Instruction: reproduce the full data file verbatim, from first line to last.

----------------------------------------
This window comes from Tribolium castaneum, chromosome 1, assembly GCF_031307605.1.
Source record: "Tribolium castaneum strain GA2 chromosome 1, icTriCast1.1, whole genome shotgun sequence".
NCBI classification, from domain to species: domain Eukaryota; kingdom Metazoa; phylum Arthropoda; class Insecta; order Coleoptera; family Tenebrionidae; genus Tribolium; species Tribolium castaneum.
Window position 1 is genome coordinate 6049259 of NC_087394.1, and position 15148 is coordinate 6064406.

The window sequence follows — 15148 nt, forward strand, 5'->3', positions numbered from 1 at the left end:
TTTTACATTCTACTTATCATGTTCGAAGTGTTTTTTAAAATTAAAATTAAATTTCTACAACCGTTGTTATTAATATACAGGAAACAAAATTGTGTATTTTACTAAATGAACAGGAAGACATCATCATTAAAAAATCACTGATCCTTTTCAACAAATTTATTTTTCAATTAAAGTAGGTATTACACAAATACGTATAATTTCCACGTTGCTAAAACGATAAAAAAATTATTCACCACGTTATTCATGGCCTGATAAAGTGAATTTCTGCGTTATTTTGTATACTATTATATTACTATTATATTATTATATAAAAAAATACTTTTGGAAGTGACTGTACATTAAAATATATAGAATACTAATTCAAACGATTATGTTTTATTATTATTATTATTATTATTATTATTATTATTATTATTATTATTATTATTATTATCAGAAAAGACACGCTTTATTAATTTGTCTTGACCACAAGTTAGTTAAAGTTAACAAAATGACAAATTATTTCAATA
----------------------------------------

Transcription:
This window comes from Tribolium castaneum, chromosome 1, assembly GCF_031307605.1.
Source record: "Tribolium castaneum strain GA2 chromosome 1, icTriCast1.1, whole genome shotgun sequence".
NCBI classification, from domain to species: domain Eukaryota; kingdom Metazoa; phylum Arthropoda; class Insecta; order Coleoptera; family Tenebrionidae; genus Tribolium; species Tribolium castaneum.
Window position 1 is genome coordinate 6049259 of NC_087394.1, and position 15148 is coordinate 6064406.

The window sequence follows — 15148 nt, forward strand, 5'->3', positions numbered from 1 at the left end:
TTTTACATTCTACTTATCATGTTCGAAGTGTTTTTTAAAATTAAAATTAAATTTCTACAACCGTTGTTATTAATATACAGGAAACAAAATTGTGTATTTTACTAAATGAACAGGAAGACATCATCATTAAAAAATCACTGATCCTTTTCAACAAATTTATTTTTCAATTAAAGTAGGTATTACACAAATACGTATAATTTCCACGTTGCTAAAACGATAAAAAAATTATTCACCACGTTATTCATGGCCTGATAAAGTGAATTTCTGCGTTATTTTGTATACTATTATATTACTATTATATTATTATATAAAAAAATACTTTTGGAAGTGACTGTACATTAAAATATATAGAATACTAATTCAAACGATTATGTTTTATTATTATTATTATTATTATTATTATTATTATTATTATTATTATTATTATTATTATCAGAAAAGACACGCTTTATTAATTTGTCTTGACCACAAGTTAGTTAAAGTTAACAAAATGACAAATTATTTCAATA